- Reading against the Orientalist Grain: Performance and Politics Entwined with a Buddhist Strain
This is an ambitious book that looks at selected Buddhist performance genres from Bangladesh, Bhutan, Burma, Nepal, Sikkim, and Sri Lanka. The work has the scope found in relatively few works of the contemporary period but that was more the norm when Fabion Bowers (Theatre in the East [New York: Thomas Nelson and Sons, 1956]), James Brandon (Theatre in Southeast Asia [Cambridge: Harvard University Press, 1967]), and others were establishing Asian theatre studies, introducing multiple theatre genres to an English readership in the post–World War II era. In that research, authors visited diverse countries and did not normally undertake language or performance training in the genre they discussed. By contrast, research in which the author is more narrowly focused and linguistically, culturally, or theatrically grounded is more the norm in the last decades. Yet Ahmed's culture-crossing text, which introduces forms barely mentioned in theatre literature, reminds me of the joy with which I read those earlier works, which made me realize how little I knew of the diversity of theatre. Broad sweeps have virtues of their own.
This text exposes the reader to underreported forms (in English) and describes clearly and specifically what is happening with them today. Because the author, a noted director, looks with the eyes of a theatre practitioner, he sees things that are often missing in reports that come from area studies scholars who often miss movement, spatial, or visual details as they focus on religion [End Page 179] or text. And Ahmed has done his homework. We get a good bibliography (albeit largely in the English language) as he draws from historians, anthropologists, and other scholars to give his own interpretations.
Ahmed usefully gives a sense of what the audience is doing as well as what is transpiring on the stage. Textual exegesis and history draw on local experts and performers the author interviewed. Ahmed's writing gives a good sense of these genres (largely from 2000–2007 performances). He places them in political and social histories, providing information on when the forms were originally generated, what changes they have experienced, and their present practice. Ahmed adds his own theoretical analysis (Barthes, Foucault, Deleuze, Turner, Schechner, etc. are used) and gives interpretations of how the works correspond to or vary from Buddhist ideals. His writing shows a command of different Buddhist strains, from the Sahajayana tantrics of Bengali Buddhist history to contemporary Tibetan or Sri Lankan ideas. He writes from his perspective as a contemporary academic schooled in Western thought, but not subsumed by it. This makes the series of essays evocative and of interest to all academic readers. I did not always agree with the author, but continually found that his ideas pointed in important directions. He highlights ongoing dilemmas of ethnic tensions, gender dynamics, power differentials, and religious rivalries that infuse even the most seemingly enlightened forms.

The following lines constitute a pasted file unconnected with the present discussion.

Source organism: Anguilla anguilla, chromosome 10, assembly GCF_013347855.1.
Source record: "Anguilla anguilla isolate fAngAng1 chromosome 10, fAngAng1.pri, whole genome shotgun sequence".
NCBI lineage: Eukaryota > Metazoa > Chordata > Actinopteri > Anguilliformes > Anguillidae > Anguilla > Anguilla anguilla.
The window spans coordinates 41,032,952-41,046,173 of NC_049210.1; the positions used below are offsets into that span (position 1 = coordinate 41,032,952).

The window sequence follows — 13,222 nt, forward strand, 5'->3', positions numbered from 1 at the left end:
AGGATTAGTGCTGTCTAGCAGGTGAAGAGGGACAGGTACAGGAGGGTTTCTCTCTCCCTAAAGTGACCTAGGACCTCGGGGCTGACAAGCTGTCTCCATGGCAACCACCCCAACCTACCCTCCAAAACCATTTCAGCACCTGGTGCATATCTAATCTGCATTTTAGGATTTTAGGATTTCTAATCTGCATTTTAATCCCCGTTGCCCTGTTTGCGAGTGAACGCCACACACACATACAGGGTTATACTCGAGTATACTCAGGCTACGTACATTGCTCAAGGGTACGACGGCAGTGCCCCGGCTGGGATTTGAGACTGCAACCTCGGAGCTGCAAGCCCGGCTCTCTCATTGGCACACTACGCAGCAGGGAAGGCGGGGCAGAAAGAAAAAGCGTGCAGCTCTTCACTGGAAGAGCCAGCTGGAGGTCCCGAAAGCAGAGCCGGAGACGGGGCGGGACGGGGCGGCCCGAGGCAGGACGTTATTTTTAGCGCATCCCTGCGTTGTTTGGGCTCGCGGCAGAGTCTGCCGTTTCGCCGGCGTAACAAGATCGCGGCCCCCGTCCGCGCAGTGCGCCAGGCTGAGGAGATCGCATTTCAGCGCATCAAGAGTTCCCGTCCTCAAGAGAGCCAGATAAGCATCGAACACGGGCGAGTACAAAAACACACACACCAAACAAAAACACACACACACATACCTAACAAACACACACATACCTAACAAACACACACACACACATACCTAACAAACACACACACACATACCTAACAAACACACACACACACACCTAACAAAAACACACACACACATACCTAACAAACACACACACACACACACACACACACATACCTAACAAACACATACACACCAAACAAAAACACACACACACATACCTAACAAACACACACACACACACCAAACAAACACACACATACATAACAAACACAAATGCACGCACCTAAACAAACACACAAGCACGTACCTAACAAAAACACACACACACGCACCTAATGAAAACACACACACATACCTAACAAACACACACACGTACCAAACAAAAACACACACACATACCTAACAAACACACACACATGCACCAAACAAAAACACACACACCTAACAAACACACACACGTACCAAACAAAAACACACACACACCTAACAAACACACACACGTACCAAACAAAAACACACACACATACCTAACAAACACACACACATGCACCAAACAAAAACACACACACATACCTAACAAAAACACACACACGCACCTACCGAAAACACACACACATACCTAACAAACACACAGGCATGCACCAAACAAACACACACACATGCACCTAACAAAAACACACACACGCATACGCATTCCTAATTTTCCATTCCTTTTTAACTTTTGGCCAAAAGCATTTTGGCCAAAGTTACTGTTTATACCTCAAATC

The work covers some of the terrain that Kenneth George did in Buddhism as/in Performance (D. K. Printworld, New Delhi, 1999), but George looked more at the theory of Buddhist theatre from a religious studies stance, and this is more about performance practice on the ground and covers more genres in their actual social and political context. For theatre in the South Asian region this is an important resource.
In his introduction Ahmed states that his intention is to read the forms against traditional orientalist essentialism and, instead, to look for how the forms are used to support or promote political and social viewpoints. Ahmed, while sympathetic to Buddhist thought, often calls forms on supporting patriarchical and political constructs to serve certain groups (i.e., monks), ethnicities, or sects. Ahmed highlights performance as constructing an order, as well as reflecting it.
The first form he examines is the Indra Jatra festival in Nepal. He gives a clear breakdown of the eight-day event. He sees three separate strands: an Aryan harvest rite of Indian origin that confronts a...